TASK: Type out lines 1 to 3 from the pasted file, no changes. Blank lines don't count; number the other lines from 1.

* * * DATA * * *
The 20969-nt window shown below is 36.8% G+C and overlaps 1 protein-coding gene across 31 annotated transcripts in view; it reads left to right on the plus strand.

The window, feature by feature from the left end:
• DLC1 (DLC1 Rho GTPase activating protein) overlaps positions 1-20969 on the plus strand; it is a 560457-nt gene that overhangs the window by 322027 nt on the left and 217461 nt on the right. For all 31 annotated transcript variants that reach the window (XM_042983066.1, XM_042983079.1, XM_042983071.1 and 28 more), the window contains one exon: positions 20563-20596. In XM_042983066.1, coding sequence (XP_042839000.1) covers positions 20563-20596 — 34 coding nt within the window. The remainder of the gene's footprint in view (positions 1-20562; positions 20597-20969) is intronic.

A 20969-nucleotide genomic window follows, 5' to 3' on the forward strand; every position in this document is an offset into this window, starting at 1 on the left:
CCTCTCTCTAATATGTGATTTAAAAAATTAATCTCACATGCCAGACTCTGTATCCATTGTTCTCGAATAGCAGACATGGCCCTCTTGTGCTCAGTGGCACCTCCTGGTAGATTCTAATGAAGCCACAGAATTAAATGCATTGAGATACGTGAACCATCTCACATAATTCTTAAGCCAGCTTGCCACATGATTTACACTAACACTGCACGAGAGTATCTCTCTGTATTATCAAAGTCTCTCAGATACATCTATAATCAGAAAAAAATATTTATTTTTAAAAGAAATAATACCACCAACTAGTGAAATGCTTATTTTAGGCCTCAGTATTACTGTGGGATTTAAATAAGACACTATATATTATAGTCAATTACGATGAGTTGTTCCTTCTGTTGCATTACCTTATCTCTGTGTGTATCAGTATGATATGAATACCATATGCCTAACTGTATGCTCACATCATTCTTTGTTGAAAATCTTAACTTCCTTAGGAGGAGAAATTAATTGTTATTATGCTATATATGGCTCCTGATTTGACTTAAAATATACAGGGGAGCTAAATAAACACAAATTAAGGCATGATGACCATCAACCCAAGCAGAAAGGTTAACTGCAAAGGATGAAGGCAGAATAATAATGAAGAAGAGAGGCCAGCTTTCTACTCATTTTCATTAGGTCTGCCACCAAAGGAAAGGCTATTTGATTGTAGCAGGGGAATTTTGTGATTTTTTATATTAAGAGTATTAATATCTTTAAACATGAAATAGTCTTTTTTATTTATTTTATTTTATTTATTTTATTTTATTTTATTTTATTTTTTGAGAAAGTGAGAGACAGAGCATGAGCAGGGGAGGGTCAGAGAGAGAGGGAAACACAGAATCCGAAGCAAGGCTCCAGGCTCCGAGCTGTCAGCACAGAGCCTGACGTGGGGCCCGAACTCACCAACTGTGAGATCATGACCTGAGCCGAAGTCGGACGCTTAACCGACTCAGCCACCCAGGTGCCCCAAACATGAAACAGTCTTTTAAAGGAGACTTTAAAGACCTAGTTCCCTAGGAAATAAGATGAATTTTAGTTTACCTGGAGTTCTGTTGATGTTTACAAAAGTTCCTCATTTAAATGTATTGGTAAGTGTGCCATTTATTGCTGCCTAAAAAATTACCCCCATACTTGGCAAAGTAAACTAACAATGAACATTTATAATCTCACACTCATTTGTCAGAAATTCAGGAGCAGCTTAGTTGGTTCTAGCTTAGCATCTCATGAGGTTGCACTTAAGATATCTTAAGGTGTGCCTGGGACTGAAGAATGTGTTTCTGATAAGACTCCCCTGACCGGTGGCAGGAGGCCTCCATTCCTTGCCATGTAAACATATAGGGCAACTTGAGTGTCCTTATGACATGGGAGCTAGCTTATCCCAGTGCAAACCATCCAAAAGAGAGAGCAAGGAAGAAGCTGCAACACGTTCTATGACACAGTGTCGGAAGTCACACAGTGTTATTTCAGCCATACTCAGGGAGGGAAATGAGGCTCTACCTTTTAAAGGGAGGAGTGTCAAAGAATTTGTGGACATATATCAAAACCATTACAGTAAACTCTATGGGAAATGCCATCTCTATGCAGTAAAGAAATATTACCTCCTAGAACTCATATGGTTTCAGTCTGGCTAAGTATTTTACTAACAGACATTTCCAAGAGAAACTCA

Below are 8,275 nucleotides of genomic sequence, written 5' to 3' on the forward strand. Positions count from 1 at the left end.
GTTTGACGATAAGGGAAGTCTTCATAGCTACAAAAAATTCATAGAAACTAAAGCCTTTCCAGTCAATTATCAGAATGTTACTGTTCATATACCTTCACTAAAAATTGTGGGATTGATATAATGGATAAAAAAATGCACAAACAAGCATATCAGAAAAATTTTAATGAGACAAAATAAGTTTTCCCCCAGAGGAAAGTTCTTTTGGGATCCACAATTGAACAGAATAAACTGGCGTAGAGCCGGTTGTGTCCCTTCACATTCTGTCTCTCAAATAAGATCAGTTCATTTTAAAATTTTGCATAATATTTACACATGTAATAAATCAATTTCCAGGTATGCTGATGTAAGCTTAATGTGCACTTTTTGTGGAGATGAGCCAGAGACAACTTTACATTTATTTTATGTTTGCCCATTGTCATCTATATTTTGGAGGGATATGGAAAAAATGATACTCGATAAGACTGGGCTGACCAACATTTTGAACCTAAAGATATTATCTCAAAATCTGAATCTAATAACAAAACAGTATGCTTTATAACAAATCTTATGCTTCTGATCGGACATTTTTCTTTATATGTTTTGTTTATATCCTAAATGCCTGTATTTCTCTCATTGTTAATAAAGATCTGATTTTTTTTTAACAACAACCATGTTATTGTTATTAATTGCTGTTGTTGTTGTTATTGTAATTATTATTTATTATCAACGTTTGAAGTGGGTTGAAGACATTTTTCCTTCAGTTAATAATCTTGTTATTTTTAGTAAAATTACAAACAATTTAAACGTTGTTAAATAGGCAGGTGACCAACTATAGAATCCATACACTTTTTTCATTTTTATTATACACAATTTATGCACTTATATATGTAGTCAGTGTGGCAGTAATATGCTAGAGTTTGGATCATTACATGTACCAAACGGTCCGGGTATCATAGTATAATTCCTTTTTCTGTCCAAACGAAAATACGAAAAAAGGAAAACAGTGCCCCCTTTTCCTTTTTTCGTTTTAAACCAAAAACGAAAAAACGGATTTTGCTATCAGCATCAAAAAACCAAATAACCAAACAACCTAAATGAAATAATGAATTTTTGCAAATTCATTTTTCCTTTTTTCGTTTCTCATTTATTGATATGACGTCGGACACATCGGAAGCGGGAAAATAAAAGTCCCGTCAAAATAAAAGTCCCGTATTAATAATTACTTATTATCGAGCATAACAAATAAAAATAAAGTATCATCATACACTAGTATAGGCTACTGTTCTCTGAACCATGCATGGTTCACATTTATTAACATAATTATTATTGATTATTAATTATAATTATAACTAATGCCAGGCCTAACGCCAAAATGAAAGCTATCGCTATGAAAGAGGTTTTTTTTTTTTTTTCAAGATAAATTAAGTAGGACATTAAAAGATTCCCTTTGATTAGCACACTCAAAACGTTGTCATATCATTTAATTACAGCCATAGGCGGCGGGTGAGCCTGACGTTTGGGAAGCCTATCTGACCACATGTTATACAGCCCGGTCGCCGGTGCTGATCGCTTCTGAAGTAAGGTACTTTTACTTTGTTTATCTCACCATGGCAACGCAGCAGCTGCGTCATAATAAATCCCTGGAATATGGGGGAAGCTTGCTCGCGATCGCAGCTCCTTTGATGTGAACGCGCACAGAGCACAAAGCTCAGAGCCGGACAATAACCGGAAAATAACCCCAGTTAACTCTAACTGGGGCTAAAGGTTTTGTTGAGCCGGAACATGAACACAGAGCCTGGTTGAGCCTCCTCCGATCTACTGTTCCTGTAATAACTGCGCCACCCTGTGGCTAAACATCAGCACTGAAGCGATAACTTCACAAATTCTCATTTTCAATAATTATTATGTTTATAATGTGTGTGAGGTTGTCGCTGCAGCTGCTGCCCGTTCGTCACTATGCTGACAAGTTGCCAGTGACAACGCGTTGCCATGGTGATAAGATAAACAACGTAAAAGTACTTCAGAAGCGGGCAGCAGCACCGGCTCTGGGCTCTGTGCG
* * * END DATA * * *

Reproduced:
The 20969-nt window shown below is 36.8% G+C and overlaps 1 protein-coding gene across 31 annotated transcripts in view; it reads left to right on the plus strand.

The window, feature by feature from the left end:
• DLC1 (DLC1 Rho GTPase activating protein) overlaps positions 1-20969 on the plus strand; it is a 560457-nt gene that overhangs the window by 322027 nt on the left and 217461 nt on the right. For all 31 annotated transcript variants that reach the window (XM_042983066.1, XM_042983079.1, XM_042983071.1 and 28 more), the window contains one exon: positions 20563-20596. In XM_042983066.1, coding sequence (XP_042839000.1) covers positions 20563-20596 — 34 coding nt within the window. The remainder of the gene's footprint in view (positions 1-20562; positions 20597-20969) is intronic.